Vol 7, Issue 3, August 2020

Bornean Orangutans (Pongo pygmaeus pygmaeus) Use Water as a Tool in the Floating Object Task


DeLong, C. M., & Burnett, C. (2020). Bornean orangutans (Pongo pygmaeus pygmaeus) use water as a tool in the floating object task. Animal Behavior and Cognition, 7(3), 327-342. doi:https://doi.org/10.26451/abc.


The purpose of this study was to investigate Bornean orangutans’ ability to use water as a tool. In the floating object task, subjects must spit water into a vertical transparent tube to obtain an out-of-reach food reward (peanut). Two zoo-living orangutans were tested: Denda, a 13-year-old male, and Kumang, a 38-year-old female. Three conditions were presented: ‘wet’, in which the tube was quarter-filled with water; ‘dry – stick tools’, in which the tube had no water and six stick tools that were unnecessary for obtaining the reward were provided; and ‘dry’, in which the tube had no water and no stick tools were provided. Both subjects completed two sessions in each condition. The dry conditions were presented first because it is a cognitively more demanding task to use water to obtain the peanut when there is no water in the tube initially to provide a cue. Denda was successful in all six sessions while Kumang was successful in only three sessions. Both subjects’ latency to spit water into the tube decreased exponentially across sessions. Both individuals displayed a variety of strategies to solve the problem, including using and manufacturing tools utilizing objects in their enclosure. Denda is the first orangutan to succeed on the task when presented with the ‘dry’ condition first. This study provides the first evidence of Bornean orangutans spontaneously solving the floating object task, but the mechanism underlying their success remains unclear.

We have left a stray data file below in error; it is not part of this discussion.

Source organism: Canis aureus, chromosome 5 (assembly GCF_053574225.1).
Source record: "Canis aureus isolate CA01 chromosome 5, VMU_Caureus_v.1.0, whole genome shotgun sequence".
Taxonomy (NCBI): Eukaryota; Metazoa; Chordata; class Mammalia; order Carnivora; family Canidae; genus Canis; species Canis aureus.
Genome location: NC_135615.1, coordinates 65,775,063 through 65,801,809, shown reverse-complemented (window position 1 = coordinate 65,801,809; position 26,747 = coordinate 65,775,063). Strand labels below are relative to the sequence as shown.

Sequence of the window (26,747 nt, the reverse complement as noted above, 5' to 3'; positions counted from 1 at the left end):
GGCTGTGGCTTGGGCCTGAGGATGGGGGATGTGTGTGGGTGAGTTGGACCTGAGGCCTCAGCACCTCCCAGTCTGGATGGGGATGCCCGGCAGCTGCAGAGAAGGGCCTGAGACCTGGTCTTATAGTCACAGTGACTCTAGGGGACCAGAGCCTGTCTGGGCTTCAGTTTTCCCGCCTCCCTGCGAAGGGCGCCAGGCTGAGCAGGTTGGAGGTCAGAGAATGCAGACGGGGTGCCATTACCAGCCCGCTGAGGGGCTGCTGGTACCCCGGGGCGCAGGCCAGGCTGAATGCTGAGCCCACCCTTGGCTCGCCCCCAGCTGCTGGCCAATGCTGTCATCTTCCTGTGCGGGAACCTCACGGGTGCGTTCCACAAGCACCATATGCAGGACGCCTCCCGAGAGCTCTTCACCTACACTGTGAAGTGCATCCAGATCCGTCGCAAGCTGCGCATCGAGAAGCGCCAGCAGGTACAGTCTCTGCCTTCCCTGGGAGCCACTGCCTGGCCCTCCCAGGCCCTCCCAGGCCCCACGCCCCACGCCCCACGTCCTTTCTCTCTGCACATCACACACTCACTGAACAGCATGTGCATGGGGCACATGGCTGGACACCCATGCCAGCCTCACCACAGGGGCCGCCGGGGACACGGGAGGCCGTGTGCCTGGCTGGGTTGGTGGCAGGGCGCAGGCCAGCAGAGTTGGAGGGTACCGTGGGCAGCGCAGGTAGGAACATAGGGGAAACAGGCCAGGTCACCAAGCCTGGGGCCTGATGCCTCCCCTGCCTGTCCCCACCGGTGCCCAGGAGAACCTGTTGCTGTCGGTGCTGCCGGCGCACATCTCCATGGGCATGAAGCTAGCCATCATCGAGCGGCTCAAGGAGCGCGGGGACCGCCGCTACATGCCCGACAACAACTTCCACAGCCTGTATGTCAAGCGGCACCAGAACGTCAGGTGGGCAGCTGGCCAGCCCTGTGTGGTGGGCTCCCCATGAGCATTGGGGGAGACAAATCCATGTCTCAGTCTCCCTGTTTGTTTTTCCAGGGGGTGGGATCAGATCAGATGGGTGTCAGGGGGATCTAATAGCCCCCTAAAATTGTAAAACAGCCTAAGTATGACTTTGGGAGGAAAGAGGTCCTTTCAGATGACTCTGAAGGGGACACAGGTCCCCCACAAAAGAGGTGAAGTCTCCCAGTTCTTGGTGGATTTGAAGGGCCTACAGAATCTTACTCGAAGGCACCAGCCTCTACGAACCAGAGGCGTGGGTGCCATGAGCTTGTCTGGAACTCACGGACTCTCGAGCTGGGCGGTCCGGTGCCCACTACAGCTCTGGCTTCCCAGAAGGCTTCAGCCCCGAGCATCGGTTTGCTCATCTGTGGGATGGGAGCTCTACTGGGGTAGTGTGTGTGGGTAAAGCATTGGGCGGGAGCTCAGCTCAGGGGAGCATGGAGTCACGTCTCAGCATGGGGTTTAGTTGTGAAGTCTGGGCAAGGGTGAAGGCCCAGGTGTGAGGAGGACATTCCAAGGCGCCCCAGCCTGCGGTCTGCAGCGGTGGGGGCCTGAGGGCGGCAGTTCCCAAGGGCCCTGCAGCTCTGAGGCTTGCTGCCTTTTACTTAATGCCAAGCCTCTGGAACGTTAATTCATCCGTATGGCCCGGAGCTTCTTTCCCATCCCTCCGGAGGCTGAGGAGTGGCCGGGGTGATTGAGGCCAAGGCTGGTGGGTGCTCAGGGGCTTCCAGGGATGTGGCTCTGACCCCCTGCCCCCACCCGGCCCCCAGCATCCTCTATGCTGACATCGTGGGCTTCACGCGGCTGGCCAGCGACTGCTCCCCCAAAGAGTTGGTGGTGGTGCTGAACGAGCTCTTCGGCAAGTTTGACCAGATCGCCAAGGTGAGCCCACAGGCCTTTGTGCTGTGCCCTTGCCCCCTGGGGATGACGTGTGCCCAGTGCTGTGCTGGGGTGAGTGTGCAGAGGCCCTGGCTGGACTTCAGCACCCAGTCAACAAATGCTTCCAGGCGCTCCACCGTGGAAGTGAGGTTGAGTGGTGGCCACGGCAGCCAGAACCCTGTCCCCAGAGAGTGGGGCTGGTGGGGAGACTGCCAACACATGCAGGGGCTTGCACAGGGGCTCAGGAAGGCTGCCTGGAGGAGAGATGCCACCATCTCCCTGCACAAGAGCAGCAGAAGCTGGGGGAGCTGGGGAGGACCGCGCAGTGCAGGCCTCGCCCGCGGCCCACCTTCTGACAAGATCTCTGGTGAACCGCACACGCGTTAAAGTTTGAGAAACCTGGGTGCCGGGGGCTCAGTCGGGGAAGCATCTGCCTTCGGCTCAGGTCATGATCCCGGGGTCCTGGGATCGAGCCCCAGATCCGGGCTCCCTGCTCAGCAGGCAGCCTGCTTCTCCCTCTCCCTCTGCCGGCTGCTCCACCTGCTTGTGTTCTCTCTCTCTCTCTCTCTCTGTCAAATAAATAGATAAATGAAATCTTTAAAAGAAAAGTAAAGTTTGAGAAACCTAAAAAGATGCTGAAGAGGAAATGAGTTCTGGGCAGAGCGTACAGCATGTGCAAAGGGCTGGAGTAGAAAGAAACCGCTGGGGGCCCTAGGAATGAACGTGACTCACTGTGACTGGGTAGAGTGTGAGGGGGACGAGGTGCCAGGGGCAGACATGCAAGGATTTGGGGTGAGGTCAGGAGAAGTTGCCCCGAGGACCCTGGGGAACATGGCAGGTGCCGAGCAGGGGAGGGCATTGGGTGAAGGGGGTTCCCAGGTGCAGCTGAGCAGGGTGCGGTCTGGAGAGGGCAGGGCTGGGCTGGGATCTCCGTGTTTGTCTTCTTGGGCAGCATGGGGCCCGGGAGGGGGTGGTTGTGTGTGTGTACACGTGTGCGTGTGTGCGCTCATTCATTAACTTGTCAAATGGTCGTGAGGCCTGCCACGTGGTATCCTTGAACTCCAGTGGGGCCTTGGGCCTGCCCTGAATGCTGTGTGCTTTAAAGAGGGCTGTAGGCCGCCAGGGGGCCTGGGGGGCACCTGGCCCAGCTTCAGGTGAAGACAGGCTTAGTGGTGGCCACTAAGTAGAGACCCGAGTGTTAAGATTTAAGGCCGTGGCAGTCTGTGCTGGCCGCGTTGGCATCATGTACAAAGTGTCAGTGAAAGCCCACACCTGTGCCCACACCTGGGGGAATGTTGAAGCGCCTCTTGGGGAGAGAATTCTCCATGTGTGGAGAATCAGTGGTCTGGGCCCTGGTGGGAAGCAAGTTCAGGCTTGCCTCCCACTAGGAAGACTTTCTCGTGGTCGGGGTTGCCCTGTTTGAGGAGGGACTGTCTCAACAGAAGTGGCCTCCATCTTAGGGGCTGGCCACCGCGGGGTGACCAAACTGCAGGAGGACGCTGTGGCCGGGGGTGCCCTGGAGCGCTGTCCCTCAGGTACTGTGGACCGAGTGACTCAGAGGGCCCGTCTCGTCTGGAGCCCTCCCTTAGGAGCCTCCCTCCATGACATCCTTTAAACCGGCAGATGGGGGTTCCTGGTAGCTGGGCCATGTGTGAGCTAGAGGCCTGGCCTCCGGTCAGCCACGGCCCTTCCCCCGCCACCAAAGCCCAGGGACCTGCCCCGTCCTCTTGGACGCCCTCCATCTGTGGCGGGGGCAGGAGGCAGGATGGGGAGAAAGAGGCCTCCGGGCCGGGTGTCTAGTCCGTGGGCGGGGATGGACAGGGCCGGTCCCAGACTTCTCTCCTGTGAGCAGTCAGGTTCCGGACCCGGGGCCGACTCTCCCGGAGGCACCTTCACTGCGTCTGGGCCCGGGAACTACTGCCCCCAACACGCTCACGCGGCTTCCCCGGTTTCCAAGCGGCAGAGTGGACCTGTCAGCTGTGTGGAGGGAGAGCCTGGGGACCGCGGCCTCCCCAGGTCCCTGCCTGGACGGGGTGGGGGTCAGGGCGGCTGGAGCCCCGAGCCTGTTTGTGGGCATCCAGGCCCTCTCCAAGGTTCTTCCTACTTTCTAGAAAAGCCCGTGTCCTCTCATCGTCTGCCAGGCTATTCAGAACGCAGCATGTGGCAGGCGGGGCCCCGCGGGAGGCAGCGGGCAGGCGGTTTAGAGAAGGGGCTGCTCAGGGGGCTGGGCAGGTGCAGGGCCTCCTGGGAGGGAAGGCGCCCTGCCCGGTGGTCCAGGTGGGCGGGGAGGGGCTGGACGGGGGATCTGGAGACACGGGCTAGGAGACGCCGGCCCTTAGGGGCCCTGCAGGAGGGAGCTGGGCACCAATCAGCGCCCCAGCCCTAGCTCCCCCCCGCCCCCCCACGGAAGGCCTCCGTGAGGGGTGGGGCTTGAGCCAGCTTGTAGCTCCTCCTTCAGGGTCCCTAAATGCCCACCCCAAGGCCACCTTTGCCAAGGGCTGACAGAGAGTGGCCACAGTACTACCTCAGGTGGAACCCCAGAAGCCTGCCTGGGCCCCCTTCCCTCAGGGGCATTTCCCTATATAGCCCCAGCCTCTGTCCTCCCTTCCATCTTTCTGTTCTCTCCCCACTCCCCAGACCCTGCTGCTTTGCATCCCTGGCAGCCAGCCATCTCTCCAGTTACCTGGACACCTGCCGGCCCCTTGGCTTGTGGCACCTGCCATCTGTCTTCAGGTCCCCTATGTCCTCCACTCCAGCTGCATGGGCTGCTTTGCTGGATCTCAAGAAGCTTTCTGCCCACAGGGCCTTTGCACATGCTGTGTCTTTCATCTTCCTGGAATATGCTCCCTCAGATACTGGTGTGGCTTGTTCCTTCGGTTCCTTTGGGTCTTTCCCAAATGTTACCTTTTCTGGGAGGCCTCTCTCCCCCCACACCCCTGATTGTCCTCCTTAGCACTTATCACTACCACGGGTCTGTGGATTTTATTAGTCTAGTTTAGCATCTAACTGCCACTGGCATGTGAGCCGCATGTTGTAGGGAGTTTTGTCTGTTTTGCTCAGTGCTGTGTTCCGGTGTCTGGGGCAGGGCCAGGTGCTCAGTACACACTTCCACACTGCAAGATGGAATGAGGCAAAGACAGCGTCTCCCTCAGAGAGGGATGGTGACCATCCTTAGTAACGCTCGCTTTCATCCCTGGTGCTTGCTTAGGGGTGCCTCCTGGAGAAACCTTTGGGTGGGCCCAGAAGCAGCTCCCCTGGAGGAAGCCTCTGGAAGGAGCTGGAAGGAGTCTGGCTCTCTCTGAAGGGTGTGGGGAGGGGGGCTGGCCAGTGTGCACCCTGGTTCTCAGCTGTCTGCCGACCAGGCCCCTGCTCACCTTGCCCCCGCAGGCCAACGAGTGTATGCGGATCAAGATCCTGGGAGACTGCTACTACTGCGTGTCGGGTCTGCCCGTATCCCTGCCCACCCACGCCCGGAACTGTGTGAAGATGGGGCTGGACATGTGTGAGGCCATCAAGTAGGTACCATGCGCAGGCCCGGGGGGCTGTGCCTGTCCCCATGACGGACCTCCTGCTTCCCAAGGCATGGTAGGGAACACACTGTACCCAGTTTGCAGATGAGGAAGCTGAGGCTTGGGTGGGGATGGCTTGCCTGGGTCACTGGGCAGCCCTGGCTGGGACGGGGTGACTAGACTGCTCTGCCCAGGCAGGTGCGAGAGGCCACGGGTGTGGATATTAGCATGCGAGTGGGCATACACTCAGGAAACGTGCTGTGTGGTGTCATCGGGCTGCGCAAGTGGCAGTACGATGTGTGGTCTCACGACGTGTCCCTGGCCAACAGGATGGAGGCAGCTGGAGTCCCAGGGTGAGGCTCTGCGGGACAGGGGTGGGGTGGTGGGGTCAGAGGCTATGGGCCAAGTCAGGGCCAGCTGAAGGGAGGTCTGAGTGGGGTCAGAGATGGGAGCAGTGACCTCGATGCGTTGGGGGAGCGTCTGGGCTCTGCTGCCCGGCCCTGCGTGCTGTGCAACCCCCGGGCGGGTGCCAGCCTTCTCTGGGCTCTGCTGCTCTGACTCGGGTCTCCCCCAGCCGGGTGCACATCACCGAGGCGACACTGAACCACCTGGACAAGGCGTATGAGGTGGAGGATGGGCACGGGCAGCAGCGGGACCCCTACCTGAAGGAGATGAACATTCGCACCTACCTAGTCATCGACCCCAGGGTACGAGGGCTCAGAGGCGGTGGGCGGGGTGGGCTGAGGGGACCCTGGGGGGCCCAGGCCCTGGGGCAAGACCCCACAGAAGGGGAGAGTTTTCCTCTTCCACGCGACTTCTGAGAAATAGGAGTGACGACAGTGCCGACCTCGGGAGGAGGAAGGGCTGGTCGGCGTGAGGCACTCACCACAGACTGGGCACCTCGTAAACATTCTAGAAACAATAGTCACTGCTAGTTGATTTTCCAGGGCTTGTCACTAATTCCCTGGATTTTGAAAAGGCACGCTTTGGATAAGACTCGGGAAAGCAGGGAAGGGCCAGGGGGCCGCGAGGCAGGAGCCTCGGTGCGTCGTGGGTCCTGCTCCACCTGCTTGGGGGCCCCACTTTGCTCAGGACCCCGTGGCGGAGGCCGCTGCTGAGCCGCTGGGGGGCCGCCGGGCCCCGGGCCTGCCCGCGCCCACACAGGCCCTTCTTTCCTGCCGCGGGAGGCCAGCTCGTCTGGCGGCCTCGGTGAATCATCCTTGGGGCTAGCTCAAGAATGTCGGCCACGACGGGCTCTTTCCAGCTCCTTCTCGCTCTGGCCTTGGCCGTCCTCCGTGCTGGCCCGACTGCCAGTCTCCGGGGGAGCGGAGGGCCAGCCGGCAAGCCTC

Floating object task, Orangutans, Problem solving, Tool use